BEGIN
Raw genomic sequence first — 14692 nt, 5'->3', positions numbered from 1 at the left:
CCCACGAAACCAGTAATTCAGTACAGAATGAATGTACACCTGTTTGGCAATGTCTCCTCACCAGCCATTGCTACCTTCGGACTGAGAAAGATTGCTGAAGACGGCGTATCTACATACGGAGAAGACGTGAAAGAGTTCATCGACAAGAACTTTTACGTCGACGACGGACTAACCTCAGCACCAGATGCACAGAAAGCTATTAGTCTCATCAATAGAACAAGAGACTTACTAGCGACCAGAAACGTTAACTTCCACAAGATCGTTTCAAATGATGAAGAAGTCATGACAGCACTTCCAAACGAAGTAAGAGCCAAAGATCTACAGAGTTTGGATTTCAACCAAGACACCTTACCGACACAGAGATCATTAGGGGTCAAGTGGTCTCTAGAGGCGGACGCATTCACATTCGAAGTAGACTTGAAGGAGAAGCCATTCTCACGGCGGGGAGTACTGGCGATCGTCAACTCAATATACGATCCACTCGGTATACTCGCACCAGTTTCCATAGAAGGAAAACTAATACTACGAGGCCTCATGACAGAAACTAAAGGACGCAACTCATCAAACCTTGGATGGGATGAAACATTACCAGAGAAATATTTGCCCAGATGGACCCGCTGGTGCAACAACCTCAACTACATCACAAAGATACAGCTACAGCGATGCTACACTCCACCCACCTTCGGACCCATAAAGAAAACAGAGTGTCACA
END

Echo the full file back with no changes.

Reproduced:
Raw genomic sequence first — 14692 nt, 5'->3', positions numbered from 1 at the left:
CCCACGAAACCAGTAATTCAGTACAGAATGAATGTACACCTGTTTGGCAATGTCTCCTCACCAGCCATTGCTACCTTCGGACTGAGAAAGATTGCTGAAGACGGCGTATCTACATACGGAGAAGACGTGAAAGAGTTCATCGACAAGAACTTTTACGTCGACGACGGACTAACCTCAGCACCAGATGCACAGAAAGCTATTAGTCTCATCAATAGAACAAGAGACTTACTAGCGACCAGAAACGTTAACTTCCACAAGATCGTTTCAAATGATGAAGAAGTCATGACAGCACTTCCAAACGAAGTAAGAGCCAAAGATCTACAGAGTTTGGATTTCAACCAAGACACCTTACCGACACAGAGATCATTAGGGGTCAAGTGGTCTCTAGAGGCGGACGCATTCACATTCGAAGTAGACTTGAAGGAGAAGCCATTCTCACGGCGGGGAGTACTGGCGATCGTCAACTCAATATACGATCCACTCGGTATACTCGCACCAGTTTCCATAGAAGGAAAACTAATACTACGAGGCCTCATGACAGAAACTAAAGGACGCAACTCATCAAACCTTGGATGGGATGAAACATTACCAGAGAAATATTTGCCCAGATGGACCCGCTGGTGCAACAACCTCAACTACATCACAAAGATACAGCTACAGCGATGCTACACTCCACCCACCTTCGGACCCATAAAGAAAACAGAGTGTCACA